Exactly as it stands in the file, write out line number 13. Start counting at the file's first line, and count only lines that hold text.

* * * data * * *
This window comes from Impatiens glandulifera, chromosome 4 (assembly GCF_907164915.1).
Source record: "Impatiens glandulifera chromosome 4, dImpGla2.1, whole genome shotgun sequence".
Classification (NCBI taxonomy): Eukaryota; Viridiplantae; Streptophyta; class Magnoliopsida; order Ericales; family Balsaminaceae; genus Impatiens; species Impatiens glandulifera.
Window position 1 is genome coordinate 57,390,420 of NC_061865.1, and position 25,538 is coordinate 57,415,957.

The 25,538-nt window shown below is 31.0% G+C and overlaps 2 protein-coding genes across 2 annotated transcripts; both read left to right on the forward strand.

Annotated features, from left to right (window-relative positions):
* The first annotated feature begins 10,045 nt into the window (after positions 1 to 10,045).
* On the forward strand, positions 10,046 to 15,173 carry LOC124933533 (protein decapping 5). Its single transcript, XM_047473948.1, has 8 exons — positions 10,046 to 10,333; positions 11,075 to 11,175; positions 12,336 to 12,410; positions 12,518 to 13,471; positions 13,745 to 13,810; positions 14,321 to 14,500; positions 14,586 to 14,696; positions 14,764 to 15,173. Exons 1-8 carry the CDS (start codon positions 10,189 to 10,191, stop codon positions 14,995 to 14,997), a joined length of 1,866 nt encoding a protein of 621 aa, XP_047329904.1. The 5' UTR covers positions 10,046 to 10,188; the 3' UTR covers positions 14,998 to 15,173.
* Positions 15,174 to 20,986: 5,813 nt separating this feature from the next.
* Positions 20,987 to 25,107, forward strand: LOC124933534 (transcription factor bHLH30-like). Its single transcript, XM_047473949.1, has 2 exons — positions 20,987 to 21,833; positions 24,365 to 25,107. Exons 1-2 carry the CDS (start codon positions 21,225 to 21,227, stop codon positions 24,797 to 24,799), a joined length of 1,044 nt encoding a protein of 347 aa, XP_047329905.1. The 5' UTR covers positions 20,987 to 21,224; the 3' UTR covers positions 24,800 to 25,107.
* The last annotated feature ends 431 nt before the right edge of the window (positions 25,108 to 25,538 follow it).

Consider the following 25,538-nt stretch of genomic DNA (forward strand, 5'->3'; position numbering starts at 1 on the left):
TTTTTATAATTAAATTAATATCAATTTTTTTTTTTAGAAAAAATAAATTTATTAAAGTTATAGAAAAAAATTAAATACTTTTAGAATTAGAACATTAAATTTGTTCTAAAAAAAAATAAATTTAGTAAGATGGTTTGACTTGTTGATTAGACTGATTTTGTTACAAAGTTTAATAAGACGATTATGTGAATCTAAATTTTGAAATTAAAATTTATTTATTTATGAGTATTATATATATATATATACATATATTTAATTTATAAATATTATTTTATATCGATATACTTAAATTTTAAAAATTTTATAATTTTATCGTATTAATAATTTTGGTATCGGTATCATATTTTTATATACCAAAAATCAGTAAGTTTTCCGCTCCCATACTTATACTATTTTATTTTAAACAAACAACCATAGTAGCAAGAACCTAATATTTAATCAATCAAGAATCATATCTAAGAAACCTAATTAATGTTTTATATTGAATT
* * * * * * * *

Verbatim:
TTTTTATAATTAAATTAATATCAATTTTTTTTTTTAGAAAAAATAAATTTATTAAAGTTATAGAAAAAAATTAAATACTTTTAGAATTAGAACATTAAATTTGTTCTAAAAAAAAATAAATTTAGTAAGATGGTTTGACTTGTTGATTAGACTGATTTTGTTACAAAGTTTAATAAGACGATTATGTGAATCTAAATTTTGAAATTAAAATTTATTTATTTATGAGTATTATATATATATATATACATATATTTAATTTATAAATATTATTTTATATCGATATACTTAAATTTTAAAAATTTTATAATTTTATCGTATTAATAATTTTGGTATCGGTATCATATTTTTATATACCAAAAATCAGTAAGTTTTCCGCTCCCATACTTATACTATTTTATTTTAAACAAACAACCATAGTAGCAAGAACCTAATATTTAATCAATCAAGAATCATATCTAAGAAACCTAATTAATGTTTTATATTGAATT